Albacon, Upcoming

Himself and I will be at Albacon in Albany NY this weekend — it’s at the western edge of our traveling periphery, and it’s a small, low-key convention that we’ve always enjoyed whenever we’ve been able to make it. All too often, it used to coincide with the Viable Paradise workshop, but now it’s moved back to the spring — which is tougher on our pocketbook but easier on our schedule.

Right now — such are the joys of the freelance life — it’s still up in the air as to whether we’ll be doing the con in shoestring mode or have a bit of leeway for nonessentials. (At least the con hotel’s complimentary full American breakfast takes care of two meals for the weekend, which helps to stretch out the shoestring.)

But if you’re in Albany NY this weekend in a congoing mood, you could always drop by and listen to Himself do his presentation on “100 Years of Dead Magicians” on Saturday night.

First on the Moon!

Over on Jim Macdonald’s blog, a Doyle&Macdonald short story for the amusement of our readers:

Madhouse Manor

    First on the Moon!

by Debra Doyle and James D. Macdonald

Beatrice lay back on her bed and looked at the starscape painted on her bedroom ceiling. Two days into the latest educational hiatus and already she and Regina had run out of things to do. The hiatus was supposed to be used for processing and incorporating the facts they’d learned during the previous study unit, but she wasn’t sure how they were supposed to process and incorporate a history unit on the 20th and 21st centuries. Everything had been so messy back then.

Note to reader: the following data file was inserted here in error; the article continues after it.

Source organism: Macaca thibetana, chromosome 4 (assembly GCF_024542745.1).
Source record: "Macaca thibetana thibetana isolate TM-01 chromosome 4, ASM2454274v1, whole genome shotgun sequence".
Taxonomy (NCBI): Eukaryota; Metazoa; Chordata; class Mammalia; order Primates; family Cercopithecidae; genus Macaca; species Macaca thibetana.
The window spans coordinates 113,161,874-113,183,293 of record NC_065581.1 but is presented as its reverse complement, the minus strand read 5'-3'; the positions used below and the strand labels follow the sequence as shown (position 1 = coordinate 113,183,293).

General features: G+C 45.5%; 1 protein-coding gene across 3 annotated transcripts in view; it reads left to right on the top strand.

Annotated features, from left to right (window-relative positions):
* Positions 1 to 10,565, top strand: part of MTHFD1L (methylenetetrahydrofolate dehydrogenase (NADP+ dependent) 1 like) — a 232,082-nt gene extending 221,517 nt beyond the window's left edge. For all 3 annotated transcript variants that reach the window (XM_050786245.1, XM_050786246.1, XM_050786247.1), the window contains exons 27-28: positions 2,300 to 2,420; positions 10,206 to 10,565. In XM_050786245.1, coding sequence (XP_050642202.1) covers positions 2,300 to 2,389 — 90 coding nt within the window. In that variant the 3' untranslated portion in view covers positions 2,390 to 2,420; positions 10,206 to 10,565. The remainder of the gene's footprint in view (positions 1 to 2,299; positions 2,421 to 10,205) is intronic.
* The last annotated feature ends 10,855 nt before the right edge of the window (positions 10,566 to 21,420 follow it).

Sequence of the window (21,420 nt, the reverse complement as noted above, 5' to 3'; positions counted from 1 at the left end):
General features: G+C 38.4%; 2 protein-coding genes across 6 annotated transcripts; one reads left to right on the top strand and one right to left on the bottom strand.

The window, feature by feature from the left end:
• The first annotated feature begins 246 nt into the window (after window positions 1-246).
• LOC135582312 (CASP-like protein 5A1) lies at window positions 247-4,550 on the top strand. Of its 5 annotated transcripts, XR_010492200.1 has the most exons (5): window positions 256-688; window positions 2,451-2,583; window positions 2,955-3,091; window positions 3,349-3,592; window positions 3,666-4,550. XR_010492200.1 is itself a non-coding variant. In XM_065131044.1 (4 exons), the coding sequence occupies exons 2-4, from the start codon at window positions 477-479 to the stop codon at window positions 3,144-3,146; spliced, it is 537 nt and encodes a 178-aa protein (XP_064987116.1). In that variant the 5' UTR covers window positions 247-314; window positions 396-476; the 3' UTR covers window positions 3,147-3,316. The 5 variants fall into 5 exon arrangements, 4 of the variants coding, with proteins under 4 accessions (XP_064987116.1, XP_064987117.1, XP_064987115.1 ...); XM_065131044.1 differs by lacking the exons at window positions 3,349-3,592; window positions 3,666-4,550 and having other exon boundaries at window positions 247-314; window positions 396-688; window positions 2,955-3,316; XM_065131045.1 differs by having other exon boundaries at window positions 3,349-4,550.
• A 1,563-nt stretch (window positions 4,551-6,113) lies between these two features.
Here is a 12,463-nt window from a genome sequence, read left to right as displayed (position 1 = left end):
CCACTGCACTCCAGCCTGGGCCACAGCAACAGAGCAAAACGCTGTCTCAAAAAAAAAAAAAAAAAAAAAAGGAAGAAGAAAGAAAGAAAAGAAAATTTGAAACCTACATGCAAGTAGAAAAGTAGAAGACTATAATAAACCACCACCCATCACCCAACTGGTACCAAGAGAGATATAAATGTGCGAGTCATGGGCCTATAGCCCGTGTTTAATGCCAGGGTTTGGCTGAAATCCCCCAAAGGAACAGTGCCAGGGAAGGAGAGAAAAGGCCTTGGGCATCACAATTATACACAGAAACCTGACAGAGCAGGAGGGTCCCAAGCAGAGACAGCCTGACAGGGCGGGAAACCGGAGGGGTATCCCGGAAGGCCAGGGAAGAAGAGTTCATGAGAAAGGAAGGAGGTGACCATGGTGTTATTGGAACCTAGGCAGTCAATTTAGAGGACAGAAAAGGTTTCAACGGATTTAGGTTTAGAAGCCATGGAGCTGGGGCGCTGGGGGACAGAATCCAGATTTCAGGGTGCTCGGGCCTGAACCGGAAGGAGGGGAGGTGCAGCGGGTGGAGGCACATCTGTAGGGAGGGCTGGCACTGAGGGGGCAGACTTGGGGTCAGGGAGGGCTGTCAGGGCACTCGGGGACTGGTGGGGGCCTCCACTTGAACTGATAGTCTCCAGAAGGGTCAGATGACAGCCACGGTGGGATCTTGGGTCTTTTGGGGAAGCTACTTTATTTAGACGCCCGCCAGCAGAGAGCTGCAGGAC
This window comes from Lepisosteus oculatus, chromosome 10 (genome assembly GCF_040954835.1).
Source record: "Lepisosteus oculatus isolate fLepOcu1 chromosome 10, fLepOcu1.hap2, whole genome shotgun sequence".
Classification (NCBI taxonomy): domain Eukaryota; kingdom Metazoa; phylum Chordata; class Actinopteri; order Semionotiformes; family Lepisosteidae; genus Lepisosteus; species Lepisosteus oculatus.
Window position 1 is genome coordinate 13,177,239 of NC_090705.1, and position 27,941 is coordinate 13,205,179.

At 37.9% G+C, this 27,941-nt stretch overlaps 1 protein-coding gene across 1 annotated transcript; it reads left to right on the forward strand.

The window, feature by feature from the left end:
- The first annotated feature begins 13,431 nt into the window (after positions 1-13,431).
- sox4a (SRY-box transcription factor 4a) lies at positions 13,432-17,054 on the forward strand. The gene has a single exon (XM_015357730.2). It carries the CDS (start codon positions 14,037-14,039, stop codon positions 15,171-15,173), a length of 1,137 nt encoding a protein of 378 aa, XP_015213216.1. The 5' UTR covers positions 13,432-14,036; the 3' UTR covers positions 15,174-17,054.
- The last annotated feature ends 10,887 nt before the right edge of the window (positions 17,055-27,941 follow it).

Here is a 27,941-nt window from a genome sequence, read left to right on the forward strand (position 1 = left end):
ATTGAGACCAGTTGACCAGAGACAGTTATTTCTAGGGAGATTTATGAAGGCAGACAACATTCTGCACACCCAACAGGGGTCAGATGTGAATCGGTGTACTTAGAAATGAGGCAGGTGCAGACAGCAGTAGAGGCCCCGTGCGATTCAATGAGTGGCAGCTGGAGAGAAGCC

The stars over her bed glowed in the dark. In daylight, they looked like pale yellow dots. Beatrice’s mother had put them up when Beatrice was in pre-school and in love with the night sky. Her mother had offered to take them down and replace them with something more grown-up, now that Beatrice was halfway…

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Stacking the Deck

Jim Macdonald, with more recommendations on the art of stage magic:

Madhouse Manor

So there you are, trying to memorize a deck of cards.  Not just any deck, a stacked deck.  Not so easy as it looks, eh?

Help is on the way!  A flashcard program for some of the more common stacks: Stack Trainer

Stacked decks Stacked cards; perfect for dealing off the bottom….

What kinds of things can you do with a stacked deck?   Here’s Brian Brushwood at Scam Schooldemonstrating.  And here’s Si Stebbins, famous for inventing (or at least popularizing)  the stack Brian used, in Stebbins’ pamphlet Card Tricks and the Way They Are Performed.  He goes way beyond the single trick Brian did.

As long as we’re on card tricks, from our friends at the International Brotherhood of Magicians, a free (shareware: pay what you think it’s worth) e-book, Roberto Giobbi’s Introduction to Card Magic.  What’s the neatest thing in this book?  Card Trick Katas.  Yep, practice…

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Serial Comma Yes!